An inventory is a list of all of the probate assets and the market value of such assets, inclusive of the required supporting documentation to reflect the market value of the asset as of the date of death. Inventories are not required in the administration of all Virginia estates.

The purpose of the inventory is to show the starting value of the assets as of the date of death. The inventory is filed with the commissioner of accounts, who reviews the inventory before it is filed with the clerk’s office. Generally, distributions are not made until after all of the assets have been marshaled, the creditor’s period has expired, and all claims and debts have been paid.

Appraisers are often used to evaluate business interests, real estate, and tangible personal property to determine a fair market value of the assets. This is done for the purpose of calculating the gross taxable estate for a federal estate tax and in order to create the inventory.


Generally, an accounting is a list of all the transactions that have occurred since the inventory or the date of death. This includes any incomes, dividends, dividend reinvestments, and returns of principal, as well as any payments of any of expenses or debts.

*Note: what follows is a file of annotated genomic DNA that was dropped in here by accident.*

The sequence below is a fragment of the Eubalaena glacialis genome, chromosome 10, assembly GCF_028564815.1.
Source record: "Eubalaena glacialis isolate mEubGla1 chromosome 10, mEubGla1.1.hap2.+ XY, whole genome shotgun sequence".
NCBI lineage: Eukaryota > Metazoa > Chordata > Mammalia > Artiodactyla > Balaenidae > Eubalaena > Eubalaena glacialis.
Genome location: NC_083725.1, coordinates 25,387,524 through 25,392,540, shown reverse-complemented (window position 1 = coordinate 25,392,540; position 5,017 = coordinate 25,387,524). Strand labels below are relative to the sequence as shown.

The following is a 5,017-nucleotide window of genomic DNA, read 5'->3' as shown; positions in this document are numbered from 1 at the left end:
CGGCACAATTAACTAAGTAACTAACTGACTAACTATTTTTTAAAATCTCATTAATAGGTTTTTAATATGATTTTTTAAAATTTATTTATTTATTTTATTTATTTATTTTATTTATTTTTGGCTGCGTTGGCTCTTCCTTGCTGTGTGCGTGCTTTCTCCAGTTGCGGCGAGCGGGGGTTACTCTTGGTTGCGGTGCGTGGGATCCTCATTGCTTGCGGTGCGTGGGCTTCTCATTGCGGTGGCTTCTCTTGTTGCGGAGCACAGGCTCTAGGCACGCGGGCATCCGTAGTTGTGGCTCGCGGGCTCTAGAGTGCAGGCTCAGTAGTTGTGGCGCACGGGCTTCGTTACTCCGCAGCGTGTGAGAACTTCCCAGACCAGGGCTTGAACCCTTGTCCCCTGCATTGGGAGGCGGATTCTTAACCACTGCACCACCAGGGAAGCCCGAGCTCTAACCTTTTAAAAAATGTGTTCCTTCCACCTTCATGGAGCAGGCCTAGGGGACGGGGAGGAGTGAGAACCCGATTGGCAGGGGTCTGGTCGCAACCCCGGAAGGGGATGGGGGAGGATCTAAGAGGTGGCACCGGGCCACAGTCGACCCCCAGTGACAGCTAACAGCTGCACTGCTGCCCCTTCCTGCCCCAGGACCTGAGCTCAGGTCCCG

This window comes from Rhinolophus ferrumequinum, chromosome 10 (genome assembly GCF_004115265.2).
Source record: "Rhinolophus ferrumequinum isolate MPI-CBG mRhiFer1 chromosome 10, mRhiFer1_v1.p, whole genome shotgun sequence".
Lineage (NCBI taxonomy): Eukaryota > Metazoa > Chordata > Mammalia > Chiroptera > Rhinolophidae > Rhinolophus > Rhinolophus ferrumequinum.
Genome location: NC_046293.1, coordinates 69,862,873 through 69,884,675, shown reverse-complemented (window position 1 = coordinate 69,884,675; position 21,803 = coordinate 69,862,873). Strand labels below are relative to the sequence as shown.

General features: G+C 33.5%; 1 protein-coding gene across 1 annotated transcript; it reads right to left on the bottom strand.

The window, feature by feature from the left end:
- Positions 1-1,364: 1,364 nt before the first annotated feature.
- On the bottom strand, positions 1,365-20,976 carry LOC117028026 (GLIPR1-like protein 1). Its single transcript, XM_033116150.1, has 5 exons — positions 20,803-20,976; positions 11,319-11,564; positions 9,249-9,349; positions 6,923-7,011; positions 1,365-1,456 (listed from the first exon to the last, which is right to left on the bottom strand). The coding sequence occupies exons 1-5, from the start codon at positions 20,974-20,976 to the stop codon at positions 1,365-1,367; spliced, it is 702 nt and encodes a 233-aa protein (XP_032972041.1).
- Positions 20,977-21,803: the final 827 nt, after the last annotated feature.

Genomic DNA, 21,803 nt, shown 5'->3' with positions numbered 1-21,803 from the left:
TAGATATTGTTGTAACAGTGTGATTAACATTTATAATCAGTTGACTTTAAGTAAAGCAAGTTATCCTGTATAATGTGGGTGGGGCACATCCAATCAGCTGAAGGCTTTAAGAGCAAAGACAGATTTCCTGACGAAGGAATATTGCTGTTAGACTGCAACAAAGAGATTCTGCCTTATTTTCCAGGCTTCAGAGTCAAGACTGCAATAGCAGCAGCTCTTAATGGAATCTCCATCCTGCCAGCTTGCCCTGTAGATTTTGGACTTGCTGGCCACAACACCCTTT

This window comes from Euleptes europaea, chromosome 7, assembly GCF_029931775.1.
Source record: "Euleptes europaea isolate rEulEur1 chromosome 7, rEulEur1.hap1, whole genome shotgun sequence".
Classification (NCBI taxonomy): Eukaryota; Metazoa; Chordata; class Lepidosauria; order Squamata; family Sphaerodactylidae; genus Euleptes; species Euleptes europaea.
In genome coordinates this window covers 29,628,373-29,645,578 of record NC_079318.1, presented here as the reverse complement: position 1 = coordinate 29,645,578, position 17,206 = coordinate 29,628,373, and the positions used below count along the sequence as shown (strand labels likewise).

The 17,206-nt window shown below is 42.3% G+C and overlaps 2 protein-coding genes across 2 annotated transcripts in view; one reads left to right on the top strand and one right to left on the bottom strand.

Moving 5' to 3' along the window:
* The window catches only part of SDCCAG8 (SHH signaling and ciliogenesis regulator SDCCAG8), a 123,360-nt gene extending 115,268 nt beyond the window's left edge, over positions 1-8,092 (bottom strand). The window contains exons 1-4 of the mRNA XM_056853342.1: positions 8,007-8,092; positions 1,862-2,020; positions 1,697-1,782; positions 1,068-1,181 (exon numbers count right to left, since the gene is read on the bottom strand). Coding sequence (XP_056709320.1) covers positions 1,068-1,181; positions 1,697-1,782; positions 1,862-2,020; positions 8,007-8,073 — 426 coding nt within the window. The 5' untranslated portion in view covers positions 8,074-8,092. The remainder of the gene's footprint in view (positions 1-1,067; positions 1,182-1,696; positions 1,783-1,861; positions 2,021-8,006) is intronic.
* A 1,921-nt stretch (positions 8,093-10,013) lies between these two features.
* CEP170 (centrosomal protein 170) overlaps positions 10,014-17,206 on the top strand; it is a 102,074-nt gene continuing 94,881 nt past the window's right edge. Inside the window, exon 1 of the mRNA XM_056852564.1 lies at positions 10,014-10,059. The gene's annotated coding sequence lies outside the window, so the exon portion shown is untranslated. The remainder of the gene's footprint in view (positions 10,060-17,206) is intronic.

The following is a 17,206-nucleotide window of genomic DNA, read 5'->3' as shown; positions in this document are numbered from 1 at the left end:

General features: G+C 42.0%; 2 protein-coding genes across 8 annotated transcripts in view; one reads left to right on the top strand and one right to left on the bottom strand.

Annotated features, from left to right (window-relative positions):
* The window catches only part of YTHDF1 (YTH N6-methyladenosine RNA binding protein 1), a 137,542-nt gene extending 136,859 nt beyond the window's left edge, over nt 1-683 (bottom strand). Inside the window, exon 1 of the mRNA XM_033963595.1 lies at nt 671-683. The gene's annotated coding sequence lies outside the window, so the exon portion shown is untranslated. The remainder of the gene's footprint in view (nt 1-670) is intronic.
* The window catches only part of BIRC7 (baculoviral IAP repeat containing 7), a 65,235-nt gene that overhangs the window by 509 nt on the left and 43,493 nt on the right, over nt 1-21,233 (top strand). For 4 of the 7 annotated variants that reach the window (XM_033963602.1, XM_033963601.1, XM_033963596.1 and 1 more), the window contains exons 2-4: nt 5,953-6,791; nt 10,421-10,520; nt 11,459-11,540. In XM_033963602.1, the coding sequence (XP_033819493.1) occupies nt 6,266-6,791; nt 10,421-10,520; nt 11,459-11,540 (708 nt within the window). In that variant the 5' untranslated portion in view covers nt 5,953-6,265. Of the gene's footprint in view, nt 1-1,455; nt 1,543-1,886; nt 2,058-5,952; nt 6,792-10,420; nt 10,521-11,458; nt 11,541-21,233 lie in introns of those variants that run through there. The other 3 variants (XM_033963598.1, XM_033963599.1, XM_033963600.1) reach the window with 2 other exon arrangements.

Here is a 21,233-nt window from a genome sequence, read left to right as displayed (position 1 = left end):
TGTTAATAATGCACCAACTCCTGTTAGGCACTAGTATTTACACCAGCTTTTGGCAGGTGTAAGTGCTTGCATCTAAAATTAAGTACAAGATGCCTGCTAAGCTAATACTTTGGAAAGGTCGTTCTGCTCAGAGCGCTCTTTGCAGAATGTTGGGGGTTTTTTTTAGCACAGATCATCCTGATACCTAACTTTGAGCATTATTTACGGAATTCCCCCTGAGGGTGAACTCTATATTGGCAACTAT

Accountings are not required in the administration of all Virginia estates. However, the purpose of the account is to show how the estate has been administered and to show that all items have been properly disposed of. The better record keeping is for an estate, the better it is and easier it is to complete the accounting for that estate.

Generally, the accounting is reviewed by the commissioner of accounts prior to being filed with the clerk of the court for the county in which the decedent either resided or in which the estate is being probated.

Assets Used to Pay Debt

The Commonwealth of Virginia has specific laws that govern the payment of claims and the procedure to pay claims and, typically, it will involve how the debt originally arose and whether the debt is one that should have been canceled at death. It will also involve the consideration of whether the debt was secured or unsecured, and it will depend on where in the probate process a claim is presented to determine how it will be dealt with.

Contacting an Attorney

An attorney can help advise the executor what their obligations are with regards to claims or debts. An attorney can also assist with being present at the debts and obligations hearing if requested or review whether or not such request may be beneficial in an estate.A skilled lawyer can assist with creating an inventory of the assets, evaluating all known debts and claims, and making a plan for distribution of the assets either pursuant to the laws of the Commonwealth of Virginia or pursuant to the last will and testament.

An attorney can help to collect or inventory the assets so that it can be determined whether or not the estate is solvent and what assets would be available to pay any claims or debts.